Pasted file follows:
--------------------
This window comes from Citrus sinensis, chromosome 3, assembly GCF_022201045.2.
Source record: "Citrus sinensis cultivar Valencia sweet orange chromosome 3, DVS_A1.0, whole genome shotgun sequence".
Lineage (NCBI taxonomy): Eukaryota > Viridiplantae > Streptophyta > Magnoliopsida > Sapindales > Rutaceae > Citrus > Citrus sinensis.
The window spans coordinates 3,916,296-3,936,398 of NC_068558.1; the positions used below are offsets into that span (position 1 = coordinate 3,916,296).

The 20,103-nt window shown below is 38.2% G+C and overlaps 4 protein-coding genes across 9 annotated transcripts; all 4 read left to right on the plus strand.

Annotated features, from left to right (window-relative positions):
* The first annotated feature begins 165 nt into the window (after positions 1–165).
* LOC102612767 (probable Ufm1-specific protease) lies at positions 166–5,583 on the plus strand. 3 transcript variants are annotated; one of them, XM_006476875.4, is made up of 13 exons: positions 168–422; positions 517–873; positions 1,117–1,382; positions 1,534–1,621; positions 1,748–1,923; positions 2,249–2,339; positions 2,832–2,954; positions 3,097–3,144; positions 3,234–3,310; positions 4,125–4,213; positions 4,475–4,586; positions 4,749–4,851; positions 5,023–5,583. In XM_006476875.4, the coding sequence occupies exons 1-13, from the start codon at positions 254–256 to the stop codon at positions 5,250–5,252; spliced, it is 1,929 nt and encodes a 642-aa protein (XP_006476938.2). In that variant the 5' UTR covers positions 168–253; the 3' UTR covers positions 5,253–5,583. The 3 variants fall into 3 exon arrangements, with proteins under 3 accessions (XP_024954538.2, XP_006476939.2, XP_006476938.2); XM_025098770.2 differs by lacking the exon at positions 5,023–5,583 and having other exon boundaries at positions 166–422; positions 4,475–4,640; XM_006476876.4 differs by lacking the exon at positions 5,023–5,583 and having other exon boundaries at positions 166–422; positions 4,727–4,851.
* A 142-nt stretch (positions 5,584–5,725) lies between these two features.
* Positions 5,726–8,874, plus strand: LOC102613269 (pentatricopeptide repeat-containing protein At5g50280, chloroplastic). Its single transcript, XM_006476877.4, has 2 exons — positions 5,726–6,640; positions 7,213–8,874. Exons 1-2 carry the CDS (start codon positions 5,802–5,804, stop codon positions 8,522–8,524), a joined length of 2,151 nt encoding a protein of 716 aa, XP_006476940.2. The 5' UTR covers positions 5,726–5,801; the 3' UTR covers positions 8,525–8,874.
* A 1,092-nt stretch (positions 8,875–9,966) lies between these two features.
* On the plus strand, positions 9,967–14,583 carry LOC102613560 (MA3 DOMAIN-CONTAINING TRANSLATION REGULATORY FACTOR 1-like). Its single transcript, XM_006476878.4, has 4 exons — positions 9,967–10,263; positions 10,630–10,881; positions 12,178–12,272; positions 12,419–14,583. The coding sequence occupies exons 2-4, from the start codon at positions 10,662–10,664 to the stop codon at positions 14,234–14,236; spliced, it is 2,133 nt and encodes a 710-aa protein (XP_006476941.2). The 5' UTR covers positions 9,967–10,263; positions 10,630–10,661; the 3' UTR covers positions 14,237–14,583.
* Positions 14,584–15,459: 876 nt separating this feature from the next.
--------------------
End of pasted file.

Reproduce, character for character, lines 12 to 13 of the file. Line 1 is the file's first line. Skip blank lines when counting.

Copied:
* On the plus strand, positions 9,967–14,583 carry LOC102613560 (MA3 DOMAIN-CONTAINING TRANSLATION REGULATORY FACTOR 1-like). Its single transcript, XM_006476878.4, has 4 exons — positions 9,967–10,263; positions 10,630–10,881; positions 12,178–12,272; positions 12,419–14,583. The coding sequence occupies exons 2-4, from the start codon at positions 10,662–10,664 to the stop codon at positions 14,234–14,236; spliced, it is 2,133 nt and encodes a 710-aa protein (XP_006476941.2). The 5' UTR covers positions 9,967–10,263; positions 10,630–10,661; the 3' UTR covers positions 14,237–14,583.
* Positions 14,584–15,459: 876 nt separating this feature from the next.